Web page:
We know from our work with boards that many already have good narratives around engagement. Previous thinking on citizens may need stress-testing however, even for these more mature organisations, in light of the challenges to come and the credibility individual boards and systems will require for impact. It certainly requires board time to ensure the controlling mind is genuinely collective and attuned on this issue.

One focus for boards could be whether there is a well-articulated engagement strategy – crucially one that is continuous, comprehensive and permanent. Was that strategy shaped by stakeholders, citizens, staff and partners – and is there clear evidence that it is understood, owned and trusted?

More questions

There is a second set of more practical questions that also require the same degree of urgent consideration now, rather than in a few weeks’ time:

  • Have we got our stakeholder mapping and support right for the new normal? (For example, do we need to recognise and even invest in some community organisations whose voices we need to hear but whose existence is precarious?)
  • Do we need to increase the frequency and visibility of our engagement?
  • Are we clear on the division of leadership responsibilities between non-executive and executive directors?
  • Do we have an active digital platform that supports continuous engagement?
  • Do we have the right levels of read-across between staff and citizen engagement, in terms of both guiding principles and practices?

A new deal

Much of the engagement to date has arguably been about marginal change to a status quo, in which organisations and their leaders, however hard they may protest, are heavily invested.

The so-called innovations that have been lauded as a positive outcome from the climate of national emergency are largely professionally-driven, modest and low-level, digitally-enabled changes in process.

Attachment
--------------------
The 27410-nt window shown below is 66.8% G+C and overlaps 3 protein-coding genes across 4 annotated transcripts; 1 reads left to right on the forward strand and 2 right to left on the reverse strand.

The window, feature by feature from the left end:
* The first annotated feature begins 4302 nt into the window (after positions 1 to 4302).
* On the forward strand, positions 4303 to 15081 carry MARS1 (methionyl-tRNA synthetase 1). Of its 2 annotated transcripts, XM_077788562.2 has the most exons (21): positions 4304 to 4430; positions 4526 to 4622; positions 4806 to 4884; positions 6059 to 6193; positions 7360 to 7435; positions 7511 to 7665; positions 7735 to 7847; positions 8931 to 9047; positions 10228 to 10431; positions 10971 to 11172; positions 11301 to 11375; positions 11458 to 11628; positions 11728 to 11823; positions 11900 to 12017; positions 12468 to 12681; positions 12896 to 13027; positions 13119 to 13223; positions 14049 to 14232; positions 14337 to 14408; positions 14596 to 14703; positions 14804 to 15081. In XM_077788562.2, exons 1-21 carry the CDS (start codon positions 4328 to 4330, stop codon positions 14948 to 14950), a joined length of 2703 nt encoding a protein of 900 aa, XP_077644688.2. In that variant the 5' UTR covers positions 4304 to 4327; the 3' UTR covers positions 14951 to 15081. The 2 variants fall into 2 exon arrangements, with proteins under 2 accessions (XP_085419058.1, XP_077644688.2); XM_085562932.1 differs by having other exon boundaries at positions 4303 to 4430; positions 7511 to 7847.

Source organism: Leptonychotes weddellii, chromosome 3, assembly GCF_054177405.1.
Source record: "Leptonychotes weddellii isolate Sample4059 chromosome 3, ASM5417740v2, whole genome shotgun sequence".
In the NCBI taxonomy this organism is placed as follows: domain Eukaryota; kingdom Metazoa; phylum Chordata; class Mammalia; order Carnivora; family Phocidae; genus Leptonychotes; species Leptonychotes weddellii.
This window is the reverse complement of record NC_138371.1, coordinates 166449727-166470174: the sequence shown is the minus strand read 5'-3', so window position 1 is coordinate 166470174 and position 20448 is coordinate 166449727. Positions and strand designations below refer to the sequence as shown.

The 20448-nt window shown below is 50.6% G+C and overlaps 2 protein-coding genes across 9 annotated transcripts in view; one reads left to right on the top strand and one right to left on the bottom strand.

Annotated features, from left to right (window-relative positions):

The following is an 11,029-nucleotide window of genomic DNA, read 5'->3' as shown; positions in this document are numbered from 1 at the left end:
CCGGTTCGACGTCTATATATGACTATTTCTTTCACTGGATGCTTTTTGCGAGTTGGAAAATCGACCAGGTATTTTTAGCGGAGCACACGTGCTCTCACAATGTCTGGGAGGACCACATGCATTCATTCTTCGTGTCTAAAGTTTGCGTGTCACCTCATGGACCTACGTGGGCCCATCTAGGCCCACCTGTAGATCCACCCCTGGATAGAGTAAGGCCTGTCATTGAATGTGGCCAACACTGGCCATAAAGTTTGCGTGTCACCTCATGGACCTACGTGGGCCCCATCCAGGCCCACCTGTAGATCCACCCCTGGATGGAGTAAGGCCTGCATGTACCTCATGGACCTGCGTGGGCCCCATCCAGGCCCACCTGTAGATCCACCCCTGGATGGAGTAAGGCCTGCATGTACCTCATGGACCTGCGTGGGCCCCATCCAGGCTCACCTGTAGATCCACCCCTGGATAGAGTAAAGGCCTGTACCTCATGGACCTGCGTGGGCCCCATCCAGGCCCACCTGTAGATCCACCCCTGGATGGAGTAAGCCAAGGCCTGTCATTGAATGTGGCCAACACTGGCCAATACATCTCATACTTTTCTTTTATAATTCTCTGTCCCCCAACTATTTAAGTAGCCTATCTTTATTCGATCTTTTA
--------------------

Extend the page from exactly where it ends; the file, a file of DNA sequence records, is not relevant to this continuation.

Of course, the potential of digital technology extends far beyond this and boards would do well to consider the examples and prompts set out in our report Unleashing the Digital Premium as they develop their strategies for recovery.

Crucially, COVID-19-inspired innovations have not yet extended to enabling public engagement as a force for change. If we are to find a route to a sustainable reset, citizens need to be at the front and centre of both discourse and choice at a local level. Public sector boards would be well advised to demonstrate that they fully embrace engagement, participation and co-design.

Engagement and the board

Of course, citizen engagement does need to be approached with open eyes. It is messy and complicated territory.

However, we anticipate that excuses for maintaining the status quo, in terms of both outcomes and ownership, will not be well-received by many citizens, whose interest in public services seems more active than ever before.

A mobilised and active citizenry is entirely compatible with the principles of good governance, which see boards acting legitimately on behalf of others.

But the trick is where to draw the line for optimum outcomes. This decision is now a driving public necessity and boards have an obligation to address it directly.

At GGI we will be looking to help move this fundamental part of the future landscape forward in the weeks ahead, in any way we can.

We are keen to hear your views. If this briefing prompts any questions or comments, please call us on 07732 681120 or email us at We will aim to respond within 24 hours.

Prepared by GGI Development and Research LLP for the Good Governance Institute.

Enquire about this article

Here to help